First Impressions of CW’s Stargirl

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Photo by Erik Mclean on Unsplash

So, this last week I watched the first two episodes of CW’s new DC show Stargirl. For those who don’t know, the character it is based on is Courtney Whitmore, variously known as Stargirl and The Star Spangled Kid. In the show, they skip the first name, but mention that it was previously used by Starman. They make a few other changes, but the overall spirit of the character remains the same.

What Makes This Show Different?

The C.W. DC franchise has grown substantially, feeding off the current trend for superheroes and is much more DC’s answer to the MCU than anything being done in movies. So, did it need another show?

After watching the first two episodes, I’m inclined towards “Yes.”

The other CW shows are firmly aimed at the network’s target audience of 18 to 34 year olds, and if anything are skewing older. Black Lightning is, to my knowledge, the only superhero show to feature a protagonist in his forties, although there are his daughters to appeal to the younger crowd.

Stargirl is aimed at a different audience. The show is unabashedly young adult, with a 15-year-old Courtney dealing with problems at school and at home as much as with supervillains. It is an origin story but I can feel the beginnings of coming of age with it. Black Lightning also has plenty for teens, but Stargirl is very much for a teenaged audience but, like all the best YA, perfectly enjoyable by their parents.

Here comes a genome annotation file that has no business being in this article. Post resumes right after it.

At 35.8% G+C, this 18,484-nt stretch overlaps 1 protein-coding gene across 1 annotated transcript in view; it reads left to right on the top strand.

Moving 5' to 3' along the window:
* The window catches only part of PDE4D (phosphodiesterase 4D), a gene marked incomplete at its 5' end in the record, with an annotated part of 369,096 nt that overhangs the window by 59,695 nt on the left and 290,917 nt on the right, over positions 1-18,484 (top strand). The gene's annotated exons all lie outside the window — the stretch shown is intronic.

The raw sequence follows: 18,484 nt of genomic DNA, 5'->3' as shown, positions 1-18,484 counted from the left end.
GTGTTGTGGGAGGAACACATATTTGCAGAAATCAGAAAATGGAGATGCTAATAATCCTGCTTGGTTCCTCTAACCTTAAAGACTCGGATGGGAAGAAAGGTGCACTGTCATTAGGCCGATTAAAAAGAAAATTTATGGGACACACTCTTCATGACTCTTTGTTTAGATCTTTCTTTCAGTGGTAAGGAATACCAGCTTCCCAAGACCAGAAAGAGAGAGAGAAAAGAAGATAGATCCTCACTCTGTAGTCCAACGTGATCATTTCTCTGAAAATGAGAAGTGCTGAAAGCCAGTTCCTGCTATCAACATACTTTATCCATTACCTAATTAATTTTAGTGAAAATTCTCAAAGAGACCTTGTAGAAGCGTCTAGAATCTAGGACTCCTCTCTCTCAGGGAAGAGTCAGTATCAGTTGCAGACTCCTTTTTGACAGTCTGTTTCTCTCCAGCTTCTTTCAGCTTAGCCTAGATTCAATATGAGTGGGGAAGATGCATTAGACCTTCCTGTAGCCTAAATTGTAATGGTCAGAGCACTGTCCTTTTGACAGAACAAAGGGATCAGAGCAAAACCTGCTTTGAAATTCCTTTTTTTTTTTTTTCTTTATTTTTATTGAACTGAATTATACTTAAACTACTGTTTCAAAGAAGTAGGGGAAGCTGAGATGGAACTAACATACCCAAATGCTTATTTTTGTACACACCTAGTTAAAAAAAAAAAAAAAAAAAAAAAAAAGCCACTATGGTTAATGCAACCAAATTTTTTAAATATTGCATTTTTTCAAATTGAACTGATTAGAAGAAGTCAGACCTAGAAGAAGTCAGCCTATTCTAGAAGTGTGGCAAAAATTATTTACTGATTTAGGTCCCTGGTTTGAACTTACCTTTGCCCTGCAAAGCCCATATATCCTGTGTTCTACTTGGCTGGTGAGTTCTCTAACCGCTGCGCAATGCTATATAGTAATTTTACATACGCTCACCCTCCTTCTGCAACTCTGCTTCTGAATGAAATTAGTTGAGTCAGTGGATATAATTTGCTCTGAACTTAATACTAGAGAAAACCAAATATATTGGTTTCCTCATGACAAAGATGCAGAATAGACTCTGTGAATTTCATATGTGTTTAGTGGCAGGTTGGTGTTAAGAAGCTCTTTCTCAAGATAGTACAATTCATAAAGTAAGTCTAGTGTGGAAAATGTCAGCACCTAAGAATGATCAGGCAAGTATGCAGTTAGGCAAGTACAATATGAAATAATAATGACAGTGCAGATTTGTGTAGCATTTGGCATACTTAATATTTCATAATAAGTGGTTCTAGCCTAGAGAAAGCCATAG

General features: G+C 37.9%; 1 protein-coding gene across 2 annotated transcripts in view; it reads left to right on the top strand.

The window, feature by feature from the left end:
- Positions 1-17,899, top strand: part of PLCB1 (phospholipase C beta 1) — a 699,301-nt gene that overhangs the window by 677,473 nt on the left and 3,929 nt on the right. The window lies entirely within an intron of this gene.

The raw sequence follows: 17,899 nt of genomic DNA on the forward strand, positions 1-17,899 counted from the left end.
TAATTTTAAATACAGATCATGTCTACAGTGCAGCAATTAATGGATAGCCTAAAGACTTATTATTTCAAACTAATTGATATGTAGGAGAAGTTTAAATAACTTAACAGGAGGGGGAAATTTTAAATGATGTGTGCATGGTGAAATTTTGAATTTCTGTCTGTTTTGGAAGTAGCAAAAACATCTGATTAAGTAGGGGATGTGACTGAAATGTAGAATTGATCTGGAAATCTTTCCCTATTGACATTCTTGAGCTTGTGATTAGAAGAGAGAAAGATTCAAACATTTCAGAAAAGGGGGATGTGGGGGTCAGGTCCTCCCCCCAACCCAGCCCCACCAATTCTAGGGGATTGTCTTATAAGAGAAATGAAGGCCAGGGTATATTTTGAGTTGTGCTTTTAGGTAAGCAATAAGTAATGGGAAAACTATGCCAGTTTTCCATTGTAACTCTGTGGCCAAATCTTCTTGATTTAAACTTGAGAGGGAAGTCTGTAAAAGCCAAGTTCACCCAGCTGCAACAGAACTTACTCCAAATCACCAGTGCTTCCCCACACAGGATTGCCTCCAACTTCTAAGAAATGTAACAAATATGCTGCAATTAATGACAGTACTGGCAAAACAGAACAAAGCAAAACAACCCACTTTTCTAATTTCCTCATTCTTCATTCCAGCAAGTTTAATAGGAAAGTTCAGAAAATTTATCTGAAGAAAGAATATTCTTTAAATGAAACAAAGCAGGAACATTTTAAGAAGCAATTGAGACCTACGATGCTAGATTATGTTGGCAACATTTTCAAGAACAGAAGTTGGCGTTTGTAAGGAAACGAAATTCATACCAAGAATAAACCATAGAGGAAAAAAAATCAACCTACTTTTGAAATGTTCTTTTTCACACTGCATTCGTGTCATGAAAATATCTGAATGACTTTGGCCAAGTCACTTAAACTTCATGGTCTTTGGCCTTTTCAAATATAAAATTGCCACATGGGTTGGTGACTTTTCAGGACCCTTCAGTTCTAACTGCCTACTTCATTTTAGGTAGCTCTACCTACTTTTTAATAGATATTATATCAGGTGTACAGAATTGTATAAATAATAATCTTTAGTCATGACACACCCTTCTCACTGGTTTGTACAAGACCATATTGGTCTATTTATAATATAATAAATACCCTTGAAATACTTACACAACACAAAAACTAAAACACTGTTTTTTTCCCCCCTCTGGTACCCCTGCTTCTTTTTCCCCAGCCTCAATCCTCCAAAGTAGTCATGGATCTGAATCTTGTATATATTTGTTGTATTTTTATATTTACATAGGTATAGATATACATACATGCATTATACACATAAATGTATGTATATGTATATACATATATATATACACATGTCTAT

The other thing Stargirl offers is something rare in genre television: A positive, but not saccharin portrayal of a blended family. The primary relationship at the center of the show is that between Courtney and her stepfather, Pat Dugan, the former Stripesy. They are trying to work out what their relationship is, and it’s not all sunshine and rainbows, but neither is there any whisper of the Evil Step-Parent Trope. As the show moves forward I’m hoping to see more of her relationship with her stepbrother.

What’s the Best Part?

The best part of the show in my opinion is the other relationship at its center…that between Courtney and the Cosmic Staff.

Rather than being merely a tool or weapon like Rory’s gun in Legends of Tomorrow, the staff is a character in its own right. And it has opinions.

Courtney seems as able to communicate with it as Luke with R2-D2. In fact, the dang thing reminds me of R2-D2.

Oh, and S.T.R.I.P.E. is in there too, which I was worried would not work on a TV budget. Gotta love mecha, even small ones.

What’s the Worst Part?

Courtney’s ability to instantly communicate with the staff is adorable and awesome, but may strain disbelief some.

I’m not hugely impressed so far with the performance of Jake Austin Walker as Henry King, Jr. I’m not sure if he’s going to be an antagonist, ally or, heaven forbid, love interest (please not). But he reminds me a bit of Mon-El…

(Also, as a note, there are spoilers all over the internet already for stuff that either hasn’t aired or only aired last week. Sigh).

Overall, although it doesn’t yet have the chemistry of the Flash or of recent seasons of Legends of Tomorrow, Stargirl is off to a smoother start than Batwoman (despite my love of Ruby Rose), but time will tell exactly where they are going with this.

I definitely recommend giving it a shot, especially if you have superhero-crazy teens or children in the house.

Written by

Freelance writer, freelance editor, novelist and short story writer. Jack of many trades. https://www.jenniferrpovey.com/

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